Money fails to reach hardest-hit homeownersby Peter Miller
It’s hard to ignore the problem of foreclosures in this country. Millions of foreclosure filings have been sent out and millions more could be just around the corner. What’s worse is that according to the Federal Reserve, some 12 million homeowners now owe more on their mortgages than their homes are worth.
In an effort to help troubled homeowners nationwide, President Obama announced a plan in February of 2010 to provide the hardest-hit states with some direct funding. Along the way, the Hardest Hit Housing Markets program was expanded to include more money to more states. Unfortunately, according to a recent report, only a tiny percentage of the government money has actually been used for its intended purposes.
A report released last week from the Special Inspector General for the Troubled Asset Relief Program (SIGTARP) found that of the $7.6 billion that was set aside for the hardest-hit fund, only $217.4 million in assistance has been provided to 30,640 homeowners. That’s approximately 3 percent of the TARP funds allocated to those states in need.
As originally proposed, the money was going to be used for five housing related purposes:
- Principal reductions
- Second-lien reductions or payoffs
- Reinstatement through the payment of past due amounts
- Unemployment assistance
- Transition assistance
Notice that of the five categories above, four of them directly concern real estate. Given that the program concerns the hardest-hit housing markets, one might reasonably expect that 80 percent or so of the money would go directly to homeowners who could use the money to pay down debt.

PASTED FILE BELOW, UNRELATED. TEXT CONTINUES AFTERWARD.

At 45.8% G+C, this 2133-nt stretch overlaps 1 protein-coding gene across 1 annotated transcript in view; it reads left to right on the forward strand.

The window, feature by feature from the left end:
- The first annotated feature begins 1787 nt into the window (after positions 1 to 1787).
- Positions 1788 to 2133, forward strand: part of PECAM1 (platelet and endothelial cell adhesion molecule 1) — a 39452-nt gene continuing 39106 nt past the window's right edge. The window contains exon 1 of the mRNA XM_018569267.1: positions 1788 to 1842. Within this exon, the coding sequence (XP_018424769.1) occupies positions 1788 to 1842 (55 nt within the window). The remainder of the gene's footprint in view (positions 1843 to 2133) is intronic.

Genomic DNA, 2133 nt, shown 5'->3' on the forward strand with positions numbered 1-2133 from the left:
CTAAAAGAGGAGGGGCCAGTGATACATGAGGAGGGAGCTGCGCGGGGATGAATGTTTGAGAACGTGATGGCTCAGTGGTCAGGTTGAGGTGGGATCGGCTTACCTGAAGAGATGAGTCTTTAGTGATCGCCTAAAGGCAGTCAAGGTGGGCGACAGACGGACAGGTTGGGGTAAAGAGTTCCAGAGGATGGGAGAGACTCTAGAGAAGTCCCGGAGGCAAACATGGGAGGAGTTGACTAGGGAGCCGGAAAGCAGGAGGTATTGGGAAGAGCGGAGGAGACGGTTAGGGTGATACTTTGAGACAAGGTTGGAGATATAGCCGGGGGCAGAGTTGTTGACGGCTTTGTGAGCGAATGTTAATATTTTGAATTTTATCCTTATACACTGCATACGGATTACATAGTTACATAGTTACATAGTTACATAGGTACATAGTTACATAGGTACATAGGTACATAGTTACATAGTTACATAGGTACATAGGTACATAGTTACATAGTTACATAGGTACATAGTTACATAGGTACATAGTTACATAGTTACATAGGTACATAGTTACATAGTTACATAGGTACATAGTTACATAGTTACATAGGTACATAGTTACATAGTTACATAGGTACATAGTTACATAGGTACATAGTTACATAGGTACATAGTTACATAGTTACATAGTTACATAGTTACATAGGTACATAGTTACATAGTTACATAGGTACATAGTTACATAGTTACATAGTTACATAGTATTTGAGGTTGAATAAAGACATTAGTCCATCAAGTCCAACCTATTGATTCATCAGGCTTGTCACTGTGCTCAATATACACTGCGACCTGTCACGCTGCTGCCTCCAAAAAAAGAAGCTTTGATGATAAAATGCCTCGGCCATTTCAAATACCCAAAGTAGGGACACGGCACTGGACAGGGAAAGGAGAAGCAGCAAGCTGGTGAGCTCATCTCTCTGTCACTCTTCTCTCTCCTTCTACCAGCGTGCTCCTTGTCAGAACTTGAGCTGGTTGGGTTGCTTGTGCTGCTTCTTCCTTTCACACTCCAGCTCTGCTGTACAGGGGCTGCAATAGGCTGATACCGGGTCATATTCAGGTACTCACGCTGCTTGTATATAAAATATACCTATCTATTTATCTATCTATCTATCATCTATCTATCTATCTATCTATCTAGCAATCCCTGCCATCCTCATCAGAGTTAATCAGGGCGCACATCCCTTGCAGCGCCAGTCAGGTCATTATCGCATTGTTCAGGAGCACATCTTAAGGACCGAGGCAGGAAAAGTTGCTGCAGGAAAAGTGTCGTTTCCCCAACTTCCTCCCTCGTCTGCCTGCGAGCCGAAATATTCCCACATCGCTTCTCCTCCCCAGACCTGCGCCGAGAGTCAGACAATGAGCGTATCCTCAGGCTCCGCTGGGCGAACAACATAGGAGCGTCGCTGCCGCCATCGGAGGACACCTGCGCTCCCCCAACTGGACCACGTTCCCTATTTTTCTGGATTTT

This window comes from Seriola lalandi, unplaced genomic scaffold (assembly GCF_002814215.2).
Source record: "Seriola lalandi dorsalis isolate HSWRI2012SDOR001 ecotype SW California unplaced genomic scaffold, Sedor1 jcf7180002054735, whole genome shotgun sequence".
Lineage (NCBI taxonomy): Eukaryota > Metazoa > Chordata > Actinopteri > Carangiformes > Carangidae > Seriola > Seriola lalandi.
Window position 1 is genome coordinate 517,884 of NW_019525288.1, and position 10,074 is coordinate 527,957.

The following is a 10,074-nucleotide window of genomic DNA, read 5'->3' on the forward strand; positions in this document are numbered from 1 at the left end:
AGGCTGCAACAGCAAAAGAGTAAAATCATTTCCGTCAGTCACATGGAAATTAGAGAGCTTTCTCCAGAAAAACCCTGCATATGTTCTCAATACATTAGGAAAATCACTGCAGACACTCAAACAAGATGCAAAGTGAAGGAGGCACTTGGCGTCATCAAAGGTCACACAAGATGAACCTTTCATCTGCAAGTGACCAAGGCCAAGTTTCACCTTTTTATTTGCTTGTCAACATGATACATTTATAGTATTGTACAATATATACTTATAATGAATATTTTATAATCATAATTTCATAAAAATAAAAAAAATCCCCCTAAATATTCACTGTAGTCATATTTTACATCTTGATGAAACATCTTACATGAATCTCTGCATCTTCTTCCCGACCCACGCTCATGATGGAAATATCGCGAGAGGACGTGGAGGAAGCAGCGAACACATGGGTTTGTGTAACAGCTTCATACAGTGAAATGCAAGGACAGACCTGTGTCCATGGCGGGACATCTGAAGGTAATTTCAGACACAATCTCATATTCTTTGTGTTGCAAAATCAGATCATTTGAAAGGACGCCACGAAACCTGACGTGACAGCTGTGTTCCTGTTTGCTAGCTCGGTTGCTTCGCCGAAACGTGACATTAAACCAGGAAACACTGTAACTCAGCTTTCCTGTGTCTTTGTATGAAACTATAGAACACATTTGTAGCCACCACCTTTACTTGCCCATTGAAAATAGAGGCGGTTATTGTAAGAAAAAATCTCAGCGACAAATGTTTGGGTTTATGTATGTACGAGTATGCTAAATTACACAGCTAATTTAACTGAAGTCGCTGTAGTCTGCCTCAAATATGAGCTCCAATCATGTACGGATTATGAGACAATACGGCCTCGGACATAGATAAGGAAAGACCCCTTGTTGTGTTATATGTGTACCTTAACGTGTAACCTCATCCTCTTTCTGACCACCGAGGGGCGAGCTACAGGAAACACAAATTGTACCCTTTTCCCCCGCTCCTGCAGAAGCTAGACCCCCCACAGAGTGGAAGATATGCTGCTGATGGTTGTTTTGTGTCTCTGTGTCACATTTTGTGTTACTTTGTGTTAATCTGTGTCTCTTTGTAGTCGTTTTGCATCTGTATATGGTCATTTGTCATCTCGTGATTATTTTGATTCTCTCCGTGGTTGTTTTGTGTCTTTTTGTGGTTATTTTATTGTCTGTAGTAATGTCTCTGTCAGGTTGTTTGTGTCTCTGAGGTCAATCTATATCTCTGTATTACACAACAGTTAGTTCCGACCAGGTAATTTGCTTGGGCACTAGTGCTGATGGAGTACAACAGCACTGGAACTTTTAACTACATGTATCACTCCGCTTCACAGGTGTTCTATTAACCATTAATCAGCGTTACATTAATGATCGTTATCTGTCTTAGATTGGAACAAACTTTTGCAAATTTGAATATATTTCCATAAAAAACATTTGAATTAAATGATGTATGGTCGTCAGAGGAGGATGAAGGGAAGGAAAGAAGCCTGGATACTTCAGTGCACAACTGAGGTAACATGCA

Where did the rest of the money go?
The money went to help the unemployed. That is not a terrible choice but it is not necessarily the best option to help relieve the mortgage mess.
It’s not a surprise that the states would use billions of federal dollars for unemployment support rather than for mortgages. The states themselves are strapped for cash. Continuing unemployment benefits has been a huge political tussle in Washington and across the country. For many, unemployment benefits are the only thing which prevents starvation and homelessness.
Looking back at H4H
What’s amazing about the hardest-hit program is that the results were entirely predictable. To understand why, just look at the 2008 Hope for Homeowners program. Hope for Homeowners (H4H) was designed so that borrowers with toxic mortgages could refinance into FHA loans.
There’s no doubt that had the country refinanced a huge number of toxic loans back in 2008, we surely would not have the foreclosure problems we have today. Predictably, no such mass refinancing took place. In all of fiscal 2011, there were just 632 H4H mortgages, compared to nearly 2.7 million foreclosure filings, default notices, scheduled auctions and bank repossessions.
The strange thing about H4H is that the program was really set up not only to benefit mortgage borrowers but also to benefit lenders and the overall financial system. It’s hard to argue that money used to help people without jobs is somehow unfair, but it’s easy to argue that the same money might have been just as well spent–or perhaps better spent–helping homeowners.